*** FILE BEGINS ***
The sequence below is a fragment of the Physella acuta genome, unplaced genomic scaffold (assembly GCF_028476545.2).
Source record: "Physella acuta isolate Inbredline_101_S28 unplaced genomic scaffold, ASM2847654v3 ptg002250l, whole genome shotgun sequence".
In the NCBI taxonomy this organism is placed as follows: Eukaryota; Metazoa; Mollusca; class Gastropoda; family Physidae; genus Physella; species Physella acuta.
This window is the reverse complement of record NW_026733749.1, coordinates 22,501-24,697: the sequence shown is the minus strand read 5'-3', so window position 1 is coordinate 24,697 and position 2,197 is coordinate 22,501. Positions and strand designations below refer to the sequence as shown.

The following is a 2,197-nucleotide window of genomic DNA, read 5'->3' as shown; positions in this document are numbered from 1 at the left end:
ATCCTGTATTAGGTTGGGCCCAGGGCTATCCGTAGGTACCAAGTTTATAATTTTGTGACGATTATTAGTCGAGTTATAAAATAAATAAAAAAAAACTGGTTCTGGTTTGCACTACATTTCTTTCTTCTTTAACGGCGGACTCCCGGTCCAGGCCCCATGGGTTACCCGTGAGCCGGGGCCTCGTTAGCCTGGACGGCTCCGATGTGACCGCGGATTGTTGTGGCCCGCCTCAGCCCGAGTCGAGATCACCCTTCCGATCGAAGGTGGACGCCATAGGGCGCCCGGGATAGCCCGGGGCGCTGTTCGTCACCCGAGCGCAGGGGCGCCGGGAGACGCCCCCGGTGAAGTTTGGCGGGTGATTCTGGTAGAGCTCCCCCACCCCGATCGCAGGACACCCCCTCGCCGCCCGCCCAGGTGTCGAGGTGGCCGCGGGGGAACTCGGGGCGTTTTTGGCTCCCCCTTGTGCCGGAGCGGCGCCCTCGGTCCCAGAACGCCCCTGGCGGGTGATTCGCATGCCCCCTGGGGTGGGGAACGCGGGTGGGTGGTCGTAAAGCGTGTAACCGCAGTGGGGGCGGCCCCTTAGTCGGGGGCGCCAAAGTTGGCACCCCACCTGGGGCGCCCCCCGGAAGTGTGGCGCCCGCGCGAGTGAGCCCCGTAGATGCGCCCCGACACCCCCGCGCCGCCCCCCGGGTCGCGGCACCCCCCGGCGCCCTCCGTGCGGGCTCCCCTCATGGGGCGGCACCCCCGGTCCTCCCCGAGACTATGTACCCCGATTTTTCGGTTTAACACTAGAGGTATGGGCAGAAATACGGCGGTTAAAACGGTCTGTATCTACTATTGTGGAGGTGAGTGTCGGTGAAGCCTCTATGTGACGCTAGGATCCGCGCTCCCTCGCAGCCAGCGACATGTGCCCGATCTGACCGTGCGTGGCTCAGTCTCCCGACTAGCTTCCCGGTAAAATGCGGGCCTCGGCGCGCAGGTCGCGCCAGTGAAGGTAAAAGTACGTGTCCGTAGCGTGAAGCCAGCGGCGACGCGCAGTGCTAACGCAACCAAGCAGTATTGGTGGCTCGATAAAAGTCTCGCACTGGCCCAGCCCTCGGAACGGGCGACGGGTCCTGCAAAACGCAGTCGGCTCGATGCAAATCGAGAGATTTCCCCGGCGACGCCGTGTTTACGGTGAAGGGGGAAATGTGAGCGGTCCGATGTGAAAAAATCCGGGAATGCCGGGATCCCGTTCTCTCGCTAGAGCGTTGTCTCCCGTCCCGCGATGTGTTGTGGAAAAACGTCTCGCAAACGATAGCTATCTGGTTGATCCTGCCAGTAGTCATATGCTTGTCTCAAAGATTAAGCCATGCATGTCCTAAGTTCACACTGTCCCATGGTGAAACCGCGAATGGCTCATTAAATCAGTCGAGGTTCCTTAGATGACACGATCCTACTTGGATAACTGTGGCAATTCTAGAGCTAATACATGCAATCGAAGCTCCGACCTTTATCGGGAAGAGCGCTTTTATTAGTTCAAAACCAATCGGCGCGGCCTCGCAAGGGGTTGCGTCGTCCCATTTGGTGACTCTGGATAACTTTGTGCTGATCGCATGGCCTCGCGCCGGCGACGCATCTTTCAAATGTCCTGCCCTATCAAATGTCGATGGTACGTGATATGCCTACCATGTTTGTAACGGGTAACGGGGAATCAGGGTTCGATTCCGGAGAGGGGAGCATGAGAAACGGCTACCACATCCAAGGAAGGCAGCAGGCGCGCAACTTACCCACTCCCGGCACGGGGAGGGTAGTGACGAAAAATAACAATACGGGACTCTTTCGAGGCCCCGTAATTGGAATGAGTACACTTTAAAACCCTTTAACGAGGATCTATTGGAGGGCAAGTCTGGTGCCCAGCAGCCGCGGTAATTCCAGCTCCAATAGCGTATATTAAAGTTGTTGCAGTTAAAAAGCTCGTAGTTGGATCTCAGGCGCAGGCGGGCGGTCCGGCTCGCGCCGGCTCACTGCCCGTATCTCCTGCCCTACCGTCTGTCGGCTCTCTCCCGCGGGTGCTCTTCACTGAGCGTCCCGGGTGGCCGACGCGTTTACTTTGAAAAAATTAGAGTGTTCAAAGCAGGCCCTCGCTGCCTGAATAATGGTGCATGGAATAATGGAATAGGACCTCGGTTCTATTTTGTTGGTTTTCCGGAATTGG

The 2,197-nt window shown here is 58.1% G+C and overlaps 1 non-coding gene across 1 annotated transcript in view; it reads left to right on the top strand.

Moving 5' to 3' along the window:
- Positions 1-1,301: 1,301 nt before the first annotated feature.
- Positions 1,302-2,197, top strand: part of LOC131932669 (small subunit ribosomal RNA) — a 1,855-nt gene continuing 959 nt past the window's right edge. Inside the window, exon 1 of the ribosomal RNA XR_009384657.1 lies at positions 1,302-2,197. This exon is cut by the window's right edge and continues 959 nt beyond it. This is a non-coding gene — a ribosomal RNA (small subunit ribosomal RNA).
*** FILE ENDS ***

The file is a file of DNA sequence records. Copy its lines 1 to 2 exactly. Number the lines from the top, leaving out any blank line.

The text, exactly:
The sequence below is a fragment of the Physella acuta genome, unplaced genomic scaffold (assembly GCF_028476545.2).
Source record: "Physella acuta isolate Inbredline_101_S28 unplaced genomic scaffold, ASM2847654v3 ptg002250l, whole genome shotgun sequence".